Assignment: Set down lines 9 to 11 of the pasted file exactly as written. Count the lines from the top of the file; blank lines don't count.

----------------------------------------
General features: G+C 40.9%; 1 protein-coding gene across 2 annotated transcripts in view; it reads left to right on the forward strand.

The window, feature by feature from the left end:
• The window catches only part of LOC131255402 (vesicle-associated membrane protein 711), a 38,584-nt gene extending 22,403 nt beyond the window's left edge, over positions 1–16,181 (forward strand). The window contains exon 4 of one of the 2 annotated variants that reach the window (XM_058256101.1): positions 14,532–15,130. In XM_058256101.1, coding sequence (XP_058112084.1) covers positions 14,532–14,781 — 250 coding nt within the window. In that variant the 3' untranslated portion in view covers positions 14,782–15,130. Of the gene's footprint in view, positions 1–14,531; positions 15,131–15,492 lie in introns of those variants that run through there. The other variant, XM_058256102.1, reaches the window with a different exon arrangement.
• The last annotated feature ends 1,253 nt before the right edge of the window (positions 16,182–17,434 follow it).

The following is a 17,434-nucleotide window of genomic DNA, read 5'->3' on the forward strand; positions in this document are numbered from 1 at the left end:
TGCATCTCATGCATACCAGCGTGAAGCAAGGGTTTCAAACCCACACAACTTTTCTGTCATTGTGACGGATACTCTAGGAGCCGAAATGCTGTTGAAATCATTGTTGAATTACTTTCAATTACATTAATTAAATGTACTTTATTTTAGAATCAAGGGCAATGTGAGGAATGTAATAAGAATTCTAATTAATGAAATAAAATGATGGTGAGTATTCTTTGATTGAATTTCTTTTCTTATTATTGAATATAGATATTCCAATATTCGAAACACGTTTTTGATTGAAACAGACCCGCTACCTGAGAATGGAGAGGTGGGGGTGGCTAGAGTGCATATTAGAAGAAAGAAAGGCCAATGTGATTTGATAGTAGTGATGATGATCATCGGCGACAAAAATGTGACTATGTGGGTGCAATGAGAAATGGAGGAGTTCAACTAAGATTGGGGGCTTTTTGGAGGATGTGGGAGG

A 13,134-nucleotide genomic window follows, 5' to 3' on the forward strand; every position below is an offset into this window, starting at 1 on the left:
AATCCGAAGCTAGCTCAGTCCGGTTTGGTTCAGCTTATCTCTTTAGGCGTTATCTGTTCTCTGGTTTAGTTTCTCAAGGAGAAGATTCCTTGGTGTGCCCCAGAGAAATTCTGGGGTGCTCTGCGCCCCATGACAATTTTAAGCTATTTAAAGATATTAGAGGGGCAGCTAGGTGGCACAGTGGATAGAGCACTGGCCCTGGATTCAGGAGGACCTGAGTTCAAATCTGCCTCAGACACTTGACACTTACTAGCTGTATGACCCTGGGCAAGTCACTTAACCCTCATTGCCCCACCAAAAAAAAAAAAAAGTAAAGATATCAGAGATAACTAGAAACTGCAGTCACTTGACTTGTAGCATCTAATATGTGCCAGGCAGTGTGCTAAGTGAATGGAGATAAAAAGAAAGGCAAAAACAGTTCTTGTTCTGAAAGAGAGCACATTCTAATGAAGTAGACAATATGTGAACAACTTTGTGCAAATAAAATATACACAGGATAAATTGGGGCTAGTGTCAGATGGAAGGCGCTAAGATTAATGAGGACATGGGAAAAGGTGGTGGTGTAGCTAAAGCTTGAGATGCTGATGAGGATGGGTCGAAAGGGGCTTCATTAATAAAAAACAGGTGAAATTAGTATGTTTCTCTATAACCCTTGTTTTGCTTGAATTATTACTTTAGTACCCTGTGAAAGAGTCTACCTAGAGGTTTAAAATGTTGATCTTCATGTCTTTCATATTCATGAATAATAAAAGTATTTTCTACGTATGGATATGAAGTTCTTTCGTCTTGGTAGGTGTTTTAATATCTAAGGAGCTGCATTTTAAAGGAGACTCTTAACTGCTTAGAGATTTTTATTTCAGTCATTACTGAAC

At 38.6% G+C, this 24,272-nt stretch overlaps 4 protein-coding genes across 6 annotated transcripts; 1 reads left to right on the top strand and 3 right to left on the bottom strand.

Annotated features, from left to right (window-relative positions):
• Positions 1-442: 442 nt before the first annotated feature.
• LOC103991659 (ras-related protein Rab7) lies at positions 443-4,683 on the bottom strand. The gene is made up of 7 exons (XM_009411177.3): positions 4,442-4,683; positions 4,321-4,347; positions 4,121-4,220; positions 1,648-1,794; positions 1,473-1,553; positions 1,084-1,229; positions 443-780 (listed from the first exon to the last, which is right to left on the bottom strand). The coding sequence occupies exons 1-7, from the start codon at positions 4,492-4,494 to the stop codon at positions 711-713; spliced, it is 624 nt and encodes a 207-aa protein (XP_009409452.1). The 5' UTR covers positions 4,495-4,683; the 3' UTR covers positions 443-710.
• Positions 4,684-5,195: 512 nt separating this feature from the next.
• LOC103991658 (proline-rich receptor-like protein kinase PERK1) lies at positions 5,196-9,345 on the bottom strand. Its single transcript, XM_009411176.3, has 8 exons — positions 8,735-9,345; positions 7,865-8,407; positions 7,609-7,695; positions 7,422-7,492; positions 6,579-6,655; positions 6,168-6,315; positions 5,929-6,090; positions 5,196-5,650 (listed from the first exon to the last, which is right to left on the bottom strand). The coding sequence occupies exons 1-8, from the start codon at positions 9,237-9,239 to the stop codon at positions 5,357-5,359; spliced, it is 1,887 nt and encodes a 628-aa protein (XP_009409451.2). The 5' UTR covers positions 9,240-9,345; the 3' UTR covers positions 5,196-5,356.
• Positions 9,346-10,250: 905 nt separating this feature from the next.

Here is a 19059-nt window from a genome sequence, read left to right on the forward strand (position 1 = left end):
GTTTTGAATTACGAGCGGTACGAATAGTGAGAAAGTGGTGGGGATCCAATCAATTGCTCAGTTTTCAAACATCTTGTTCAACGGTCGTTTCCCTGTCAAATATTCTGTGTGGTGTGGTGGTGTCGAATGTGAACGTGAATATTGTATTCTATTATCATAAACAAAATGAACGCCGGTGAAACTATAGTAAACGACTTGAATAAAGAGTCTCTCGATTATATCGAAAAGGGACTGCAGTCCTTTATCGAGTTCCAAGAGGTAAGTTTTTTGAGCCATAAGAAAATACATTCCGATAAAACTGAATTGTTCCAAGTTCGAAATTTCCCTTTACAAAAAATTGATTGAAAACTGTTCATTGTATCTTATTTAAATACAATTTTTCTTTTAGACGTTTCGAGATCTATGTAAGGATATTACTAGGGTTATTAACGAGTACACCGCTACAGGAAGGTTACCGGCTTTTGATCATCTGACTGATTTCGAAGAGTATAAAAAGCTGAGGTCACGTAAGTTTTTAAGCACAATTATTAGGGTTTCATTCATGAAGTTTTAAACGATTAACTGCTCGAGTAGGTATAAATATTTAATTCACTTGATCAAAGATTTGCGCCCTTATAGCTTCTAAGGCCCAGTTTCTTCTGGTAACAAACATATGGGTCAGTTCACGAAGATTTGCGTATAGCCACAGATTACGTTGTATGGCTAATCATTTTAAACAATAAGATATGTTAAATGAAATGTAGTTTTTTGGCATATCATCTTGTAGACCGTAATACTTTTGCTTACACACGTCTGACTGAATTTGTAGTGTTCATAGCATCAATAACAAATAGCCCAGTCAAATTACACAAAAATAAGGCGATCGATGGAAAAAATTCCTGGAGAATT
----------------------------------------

At 38.6% G+C, this 24,272-nt stretch overlaps 4 protein-coding genes across 6 annotated transcripts; 1 reads left to right on the top strand and 3 right to left on the bottom strand.

Annotated features, from left to right (window-relative positions):
• Positions 1-442: 442 nt before the first annotated feature.